College of Science and Engineering, April 5, 2021
Researchers from the University of Minnesota Twin Cities College of Science and Engineering and Medical School have developed a unique head-mounted mini-microscope device that allows them to image complex brain functions of freely moving mice in real time over a period of more than 300 days.
The device, known as the mini-MScope, offers an important new tool for studying how neural activity from multiple regions of the outer part of the brain, called the cortex, contribute to behavior, cognition, and perception. The groundbreaking study provides new insight into fundamental research that could improve human brain conditions such as concussions, autism, Alzheimer’s, and Parkinson’s disease, as well as better understanding the brain’s role in addiction.
The research was published today in the peer-reviewed journal Nature Methods. The study authors will also present their research at the virtual 2021 OSA Biophotonics Congress: Optics in the Life on Thursday, April 15.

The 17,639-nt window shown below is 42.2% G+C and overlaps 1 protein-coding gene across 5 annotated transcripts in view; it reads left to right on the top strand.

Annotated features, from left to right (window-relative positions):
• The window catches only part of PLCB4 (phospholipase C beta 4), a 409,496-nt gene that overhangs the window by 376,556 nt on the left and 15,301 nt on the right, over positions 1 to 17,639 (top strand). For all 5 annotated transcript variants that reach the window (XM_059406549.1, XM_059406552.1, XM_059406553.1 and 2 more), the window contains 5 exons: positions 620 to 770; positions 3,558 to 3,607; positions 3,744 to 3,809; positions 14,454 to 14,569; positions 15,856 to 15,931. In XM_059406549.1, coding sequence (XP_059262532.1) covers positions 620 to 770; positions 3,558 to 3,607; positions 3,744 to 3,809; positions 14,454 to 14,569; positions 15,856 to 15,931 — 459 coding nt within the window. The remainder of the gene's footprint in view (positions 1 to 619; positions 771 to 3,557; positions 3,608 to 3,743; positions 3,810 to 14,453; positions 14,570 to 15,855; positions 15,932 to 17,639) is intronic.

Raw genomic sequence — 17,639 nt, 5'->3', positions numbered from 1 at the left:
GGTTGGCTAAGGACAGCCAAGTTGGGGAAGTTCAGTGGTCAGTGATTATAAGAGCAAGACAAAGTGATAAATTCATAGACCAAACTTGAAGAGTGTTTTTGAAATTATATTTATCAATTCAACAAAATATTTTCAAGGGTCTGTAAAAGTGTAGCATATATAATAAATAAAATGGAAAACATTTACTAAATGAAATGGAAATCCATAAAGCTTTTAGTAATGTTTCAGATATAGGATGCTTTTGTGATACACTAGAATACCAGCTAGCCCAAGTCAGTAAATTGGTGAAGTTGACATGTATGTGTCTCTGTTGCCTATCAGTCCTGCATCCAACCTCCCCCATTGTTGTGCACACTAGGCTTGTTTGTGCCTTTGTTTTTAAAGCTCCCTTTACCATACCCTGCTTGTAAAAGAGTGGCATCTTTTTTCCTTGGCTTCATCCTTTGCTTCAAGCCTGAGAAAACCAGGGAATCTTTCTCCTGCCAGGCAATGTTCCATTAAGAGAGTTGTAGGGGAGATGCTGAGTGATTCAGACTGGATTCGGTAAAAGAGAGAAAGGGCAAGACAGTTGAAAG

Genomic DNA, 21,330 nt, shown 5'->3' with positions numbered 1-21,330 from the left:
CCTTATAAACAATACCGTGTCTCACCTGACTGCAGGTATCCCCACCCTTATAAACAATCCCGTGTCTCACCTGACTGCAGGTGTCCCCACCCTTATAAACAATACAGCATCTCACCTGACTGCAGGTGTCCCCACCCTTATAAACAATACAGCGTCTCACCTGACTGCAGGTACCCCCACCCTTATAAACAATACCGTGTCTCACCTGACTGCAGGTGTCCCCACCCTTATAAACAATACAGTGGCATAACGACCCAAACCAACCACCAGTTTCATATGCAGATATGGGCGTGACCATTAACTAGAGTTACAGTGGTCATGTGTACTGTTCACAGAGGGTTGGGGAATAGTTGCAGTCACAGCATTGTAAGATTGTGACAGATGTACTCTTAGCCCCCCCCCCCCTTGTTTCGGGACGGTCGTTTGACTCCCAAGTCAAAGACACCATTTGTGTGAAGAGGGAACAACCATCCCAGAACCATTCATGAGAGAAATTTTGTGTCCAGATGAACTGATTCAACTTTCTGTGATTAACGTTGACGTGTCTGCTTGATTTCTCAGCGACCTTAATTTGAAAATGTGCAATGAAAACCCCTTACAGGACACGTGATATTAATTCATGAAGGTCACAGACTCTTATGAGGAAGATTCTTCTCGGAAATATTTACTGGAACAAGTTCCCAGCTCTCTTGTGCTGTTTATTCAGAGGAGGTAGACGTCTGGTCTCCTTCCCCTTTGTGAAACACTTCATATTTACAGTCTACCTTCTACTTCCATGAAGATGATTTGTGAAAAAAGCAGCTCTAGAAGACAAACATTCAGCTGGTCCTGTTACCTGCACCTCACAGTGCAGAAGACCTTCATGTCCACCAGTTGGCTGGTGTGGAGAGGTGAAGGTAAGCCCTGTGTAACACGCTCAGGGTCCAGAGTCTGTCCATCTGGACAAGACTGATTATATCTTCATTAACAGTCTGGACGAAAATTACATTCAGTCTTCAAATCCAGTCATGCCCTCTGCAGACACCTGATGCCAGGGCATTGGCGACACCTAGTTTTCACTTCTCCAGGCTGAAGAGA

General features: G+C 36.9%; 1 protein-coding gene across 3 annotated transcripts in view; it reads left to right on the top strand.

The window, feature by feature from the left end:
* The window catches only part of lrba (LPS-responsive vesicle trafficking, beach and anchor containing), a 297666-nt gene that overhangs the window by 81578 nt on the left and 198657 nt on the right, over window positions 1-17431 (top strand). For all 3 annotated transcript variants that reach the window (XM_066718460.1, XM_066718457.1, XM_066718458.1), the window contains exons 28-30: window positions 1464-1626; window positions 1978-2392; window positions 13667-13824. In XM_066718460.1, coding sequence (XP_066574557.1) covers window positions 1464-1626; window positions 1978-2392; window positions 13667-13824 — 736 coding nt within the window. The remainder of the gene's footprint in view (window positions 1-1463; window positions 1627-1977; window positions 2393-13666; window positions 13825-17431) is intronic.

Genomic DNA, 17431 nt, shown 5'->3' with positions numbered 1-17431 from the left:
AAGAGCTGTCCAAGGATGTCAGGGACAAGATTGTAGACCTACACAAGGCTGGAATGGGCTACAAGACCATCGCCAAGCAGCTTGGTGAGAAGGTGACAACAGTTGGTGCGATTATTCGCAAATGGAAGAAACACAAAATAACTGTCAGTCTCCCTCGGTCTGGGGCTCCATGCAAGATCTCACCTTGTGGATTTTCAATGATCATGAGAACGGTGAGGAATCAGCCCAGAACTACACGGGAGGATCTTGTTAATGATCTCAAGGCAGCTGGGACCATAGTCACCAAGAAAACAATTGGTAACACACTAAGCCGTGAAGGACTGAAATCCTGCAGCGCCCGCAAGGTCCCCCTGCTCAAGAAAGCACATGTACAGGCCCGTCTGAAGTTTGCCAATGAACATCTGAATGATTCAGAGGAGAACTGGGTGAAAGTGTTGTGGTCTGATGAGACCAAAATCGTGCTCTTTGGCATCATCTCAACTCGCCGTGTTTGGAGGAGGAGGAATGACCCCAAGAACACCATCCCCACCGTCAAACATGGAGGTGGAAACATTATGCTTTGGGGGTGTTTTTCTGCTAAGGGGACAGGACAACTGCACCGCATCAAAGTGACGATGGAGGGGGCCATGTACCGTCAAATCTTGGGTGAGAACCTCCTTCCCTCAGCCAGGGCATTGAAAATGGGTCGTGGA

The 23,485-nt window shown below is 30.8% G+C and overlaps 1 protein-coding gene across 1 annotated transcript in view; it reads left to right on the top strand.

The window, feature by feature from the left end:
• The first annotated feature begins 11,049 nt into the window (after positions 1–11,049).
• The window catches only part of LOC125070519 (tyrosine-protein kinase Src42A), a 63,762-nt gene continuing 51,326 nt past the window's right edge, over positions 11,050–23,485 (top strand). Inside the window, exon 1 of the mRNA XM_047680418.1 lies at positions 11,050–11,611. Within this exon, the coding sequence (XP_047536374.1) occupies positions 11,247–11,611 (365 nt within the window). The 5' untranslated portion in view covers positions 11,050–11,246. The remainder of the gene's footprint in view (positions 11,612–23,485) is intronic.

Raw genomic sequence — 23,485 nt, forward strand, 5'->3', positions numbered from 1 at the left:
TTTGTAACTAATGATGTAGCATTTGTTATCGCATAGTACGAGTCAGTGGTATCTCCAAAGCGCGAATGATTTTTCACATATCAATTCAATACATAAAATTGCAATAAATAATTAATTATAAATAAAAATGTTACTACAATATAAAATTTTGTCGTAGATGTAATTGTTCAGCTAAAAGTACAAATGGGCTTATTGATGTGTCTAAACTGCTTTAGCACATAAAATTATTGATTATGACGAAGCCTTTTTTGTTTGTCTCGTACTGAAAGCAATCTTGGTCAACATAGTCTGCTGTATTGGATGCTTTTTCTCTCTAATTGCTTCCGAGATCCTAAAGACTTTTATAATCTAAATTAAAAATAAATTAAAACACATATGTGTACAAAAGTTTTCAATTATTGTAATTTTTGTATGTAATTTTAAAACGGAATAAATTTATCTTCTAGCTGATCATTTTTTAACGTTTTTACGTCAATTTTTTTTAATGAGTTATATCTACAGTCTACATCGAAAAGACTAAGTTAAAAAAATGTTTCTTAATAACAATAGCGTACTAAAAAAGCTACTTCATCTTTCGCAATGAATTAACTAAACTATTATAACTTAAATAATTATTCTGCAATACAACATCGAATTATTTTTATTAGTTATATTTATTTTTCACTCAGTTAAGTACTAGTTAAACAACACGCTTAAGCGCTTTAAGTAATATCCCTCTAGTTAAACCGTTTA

“This device enables us to image most of the mouse’s brain during free and unrestrained behaviors, whereas previous mesoscale imaging was usually done in immobile mice using devices like the MRI or two photon microscopes,” said MnDRIVE faculty Suhasa Kodandaramaiah, the senior author of the study and University of Minnesota Benjamin Mayhugh Assistant Professor of Mechanical Engineering in the College of Science and Engineering.
“This new device allows us to understand how different areas of the brain interact during complex behaviors where multiple areas of the brain are working together simultaneously,” he added. “This opens up research into understanding how connectivity changes in diseased states, traumatic brain injury, or addiction.”